Three batches, each of 750 gallons of a further similar effluent to that treated in Examples 1 and 2 but having a dissolved dithiocarbamate content of 1,200 p.p.m. and a pH of 10.7 were treated in analogous ways to those described in Example 2. In the ferrous sulphate treatment 23 gallons of the ferrous sulphate solution were used, the mixture was allowed to stand for 1.5 hours and the final dissolved dithiocarbamate content was 9 p.p.m. In the cupric sulphate treatment 11.2 gallons of the cupric sulphate solution were used, the mixture was allowed to stand for 1.5 hours and the final dissolved dithiocarbamate content was 1 p.p.m. In the combined ferrous sulphate/curpic sulphate treatment, 16.5 gallons and 0.85 gallons of the ferrous sulphate and cupric sulphate solutions were used respectively, the mixture was allowed to stand for 1 hour after addition of the ferrous sulphate and for 1 hour after the addition of the cupric sulphate and the final dissolved dithiocarbamate content was less than 1 p.p.m.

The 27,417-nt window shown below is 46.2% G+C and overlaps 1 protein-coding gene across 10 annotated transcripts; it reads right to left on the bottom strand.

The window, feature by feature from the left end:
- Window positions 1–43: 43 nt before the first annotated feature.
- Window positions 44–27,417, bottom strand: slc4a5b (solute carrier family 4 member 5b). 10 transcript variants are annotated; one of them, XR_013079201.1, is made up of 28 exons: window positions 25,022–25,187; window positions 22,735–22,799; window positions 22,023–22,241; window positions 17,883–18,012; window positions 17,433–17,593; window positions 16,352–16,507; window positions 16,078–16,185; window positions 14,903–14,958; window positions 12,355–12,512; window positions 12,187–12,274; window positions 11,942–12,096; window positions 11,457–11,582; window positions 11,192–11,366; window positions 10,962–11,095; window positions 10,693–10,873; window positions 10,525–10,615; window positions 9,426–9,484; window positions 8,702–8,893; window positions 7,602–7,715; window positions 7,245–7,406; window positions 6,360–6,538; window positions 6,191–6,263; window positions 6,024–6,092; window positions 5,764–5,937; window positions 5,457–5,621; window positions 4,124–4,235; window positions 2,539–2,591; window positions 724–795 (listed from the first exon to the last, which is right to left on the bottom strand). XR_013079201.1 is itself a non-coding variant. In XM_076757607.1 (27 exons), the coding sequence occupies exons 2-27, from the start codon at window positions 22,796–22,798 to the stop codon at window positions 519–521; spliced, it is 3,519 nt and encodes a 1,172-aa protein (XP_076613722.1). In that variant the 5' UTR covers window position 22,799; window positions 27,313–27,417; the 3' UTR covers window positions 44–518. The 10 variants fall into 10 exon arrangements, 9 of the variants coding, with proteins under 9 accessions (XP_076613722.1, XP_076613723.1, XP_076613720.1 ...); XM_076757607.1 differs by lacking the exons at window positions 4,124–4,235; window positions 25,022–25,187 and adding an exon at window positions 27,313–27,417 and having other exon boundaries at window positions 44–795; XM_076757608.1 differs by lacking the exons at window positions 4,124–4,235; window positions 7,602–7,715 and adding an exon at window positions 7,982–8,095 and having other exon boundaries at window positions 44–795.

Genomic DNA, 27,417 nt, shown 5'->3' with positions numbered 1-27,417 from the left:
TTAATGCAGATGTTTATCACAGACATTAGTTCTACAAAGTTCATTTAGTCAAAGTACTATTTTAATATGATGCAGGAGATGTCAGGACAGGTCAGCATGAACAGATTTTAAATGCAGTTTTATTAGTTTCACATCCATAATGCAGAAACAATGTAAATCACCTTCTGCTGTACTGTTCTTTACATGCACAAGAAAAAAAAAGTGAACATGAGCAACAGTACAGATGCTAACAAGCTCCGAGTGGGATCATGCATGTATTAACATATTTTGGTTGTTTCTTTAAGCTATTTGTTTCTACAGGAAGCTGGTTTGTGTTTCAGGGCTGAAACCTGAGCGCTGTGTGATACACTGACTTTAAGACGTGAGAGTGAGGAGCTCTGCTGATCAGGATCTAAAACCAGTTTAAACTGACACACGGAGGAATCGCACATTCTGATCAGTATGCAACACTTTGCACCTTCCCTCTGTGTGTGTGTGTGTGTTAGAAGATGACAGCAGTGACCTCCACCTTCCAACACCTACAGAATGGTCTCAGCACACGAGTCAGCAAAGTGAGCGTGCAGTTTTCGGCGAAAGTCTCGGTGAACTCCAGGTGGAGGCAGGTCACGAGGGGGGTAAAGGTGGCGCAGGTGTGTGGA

Effluent, found to have a dissolved dithiocarbamate content of 2,200 p.p.m. and a pH of 11.0, was fed at an average rate of 900 gallons/hour over 24 hours to an in-line reactor having a hold-up volume of 750 gallons, thereby giving a residence time of 0.84 hours.
The pH of the contents of the reactor was held within the limits of 7.1 to 7.3 by controlled acid/base addition and a 10% w/v aqueous solution of ferrous sulphate heptahydrate was fed to the reactor at a rate of 56 gallons/hour.
A polyacrylamide flocculating agent, as an aqueous solution, was continuously added in a concentration of 1 to 2 p.p.m. on the total volume to the discharge point from the reactor, after which the matter was fed to a 6000 gallon settling tank.
The dissolved dithiocarbamate content of the clear, settled liquid was monitored at 2 hour intervals and found to be in the range of 5 to 10 p.p.m.